Sephardic Temple Tifereth Israel
By MAURICE "BOB" I. HATTEM
ARCHIVIST, SEPHARDIC TEMPLE TIFERETH ISRAEL
King Juan Carlos and Queen Sofia of Spain
On their visit to STTI October 1, 1987
On February 11th, 2001, Sephardic Temple Tifereth Israel inaugurated the Levy Family Library and Exhibit Center. Docent tours are available and groups are invited to call to reserve a tour.
For reservations call STTI at (310) 475-7311 or send an email to: firstname.lastname@example.org
For a preview of the Levy Family Library and Exhibit Center click here.
SEE THE SEPHARDIC HERITAGE WINDOWS OF SEPHARDIC TEMPLE TIFERETH ISRAEL
Communidad sefardi de Los Angeles, domingo, 1o de febrero de 1920 en Los Angeles, California -Walker Auditorium, 730 S. Grand Avenue a las 2:00 PM. Respondiendo al llamaniento de los presidentes Mandolino Levy y Jose M. Estrugo acudieron en asamblea general a las personas siguenComumdad sefardi de Los Angeles, domingo, 1o de febrero de 1920 tes That is how the beginning lines of the first book of minutes read that fateful day of February 1, 1920, the historic day on which the Sephardic Community of Los Angeles (La Comunidad Sefardi) was founded, with thirty-nine men in attendance. The founders present at the first organizational meeting included Carlos Abolafia, Leon Anticoni, Solomon Beraha, Raphael Behar, Abraham Caraco (the first rabbi of the young community), Isaac L. Caraco, Maurice Carasso, Raphael Caraco, Nissim Cohen, Marcos Cordova, Adolphe de Castro Danziger, Harry Eskenasy, Sam Ezra, Jose Estrugo, Ovadia E. Haim, Jacob Haim, Jim Habif, Robert Hatem, Isidor Hatern (Hatem became Hattem in 1921), Mandolino Levy, Sam Max, J. Mazza, S. Mazza, Salvador Meshulam, Raphael Nahmias, N. Nissim, Jacob (Jack) Notrica, Sam Passy, Alfred (Albert) Rugeti, Isaac Raphael, Jake Sheby, Mordechai Sheby, Maurice Soriano, Saki Souza, Isaac Tovil, Jacob Tovil, Morris Tovil, Alex Tobey and Mordecai Zitoun.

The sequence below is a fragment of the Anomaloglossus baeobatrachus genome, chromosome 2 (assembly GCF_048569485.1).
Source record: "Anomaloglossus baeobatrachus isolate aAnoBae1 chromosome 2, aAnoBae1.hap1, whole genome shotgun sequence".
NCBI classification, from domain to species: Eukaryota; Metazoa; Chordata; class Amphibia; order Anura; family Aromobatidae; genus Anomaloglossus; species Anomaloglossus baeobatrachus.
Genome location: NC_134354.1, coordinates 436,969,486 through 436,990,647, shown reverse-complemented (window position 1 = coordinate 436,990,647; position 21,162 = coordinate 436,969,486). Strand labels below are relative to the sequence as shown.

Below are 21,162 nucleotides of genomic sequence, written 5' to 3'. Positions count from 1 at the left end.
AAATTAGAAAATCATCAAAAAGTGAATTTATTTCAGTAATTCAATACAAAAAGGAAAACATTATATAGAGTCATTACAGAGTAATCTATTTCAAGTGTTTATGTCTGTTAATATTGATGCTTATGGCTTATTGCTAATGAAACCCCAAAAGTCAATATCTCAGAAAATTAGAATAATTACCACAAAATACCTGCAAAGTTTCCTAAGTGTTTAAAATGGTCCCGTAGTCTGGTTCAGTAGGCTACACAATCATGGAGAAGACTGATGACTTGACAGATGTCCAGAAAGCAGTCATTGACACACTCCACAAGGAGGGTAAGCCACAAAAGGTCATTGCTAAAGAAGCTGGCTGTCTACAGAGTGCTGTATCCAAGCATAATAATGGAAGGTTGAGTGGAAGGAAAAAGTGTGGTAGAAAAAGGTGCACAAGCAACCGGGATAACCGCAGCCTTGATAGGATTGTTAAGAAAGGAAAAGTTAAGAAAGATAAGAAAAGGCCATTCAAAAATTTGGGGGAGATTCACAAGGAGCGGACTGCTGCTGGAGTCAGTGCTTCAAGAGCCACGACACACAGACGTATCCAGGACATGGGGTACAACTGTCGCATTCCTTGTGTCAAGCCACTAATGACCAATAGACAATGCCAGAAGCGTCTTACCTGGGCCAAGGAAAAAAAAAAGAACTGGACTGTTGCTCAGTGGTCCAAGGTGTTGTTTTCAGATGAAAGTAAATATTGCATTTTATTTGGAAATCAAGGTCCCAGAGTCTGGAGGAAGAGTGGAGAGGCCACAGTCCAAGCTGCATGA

Mandolino Levy was the provisional president for this very first meeting of La Communidad, as it was to be known, and Mr. Adolphe de Castro Danziger was elected the first president of the fledgling organization. Jose Estrugo was elected vice president and secretary. The minutes also note that monthly dues would be $1.00 for each member.
The history of the Sephardim in Los Angeles goes back almost seventy-five years before the February I meeting of the Communidad. The first Sephardic Jews in Los Angeles did not come directly from the former Ottoman Empire, but from eastern and central United States. They arrived in San Francisco in 1849, and in Los Angeles four years later, their forebears having been in America since the landing of twenty-three Sephardic Jews at New Amsterdam from Brazil..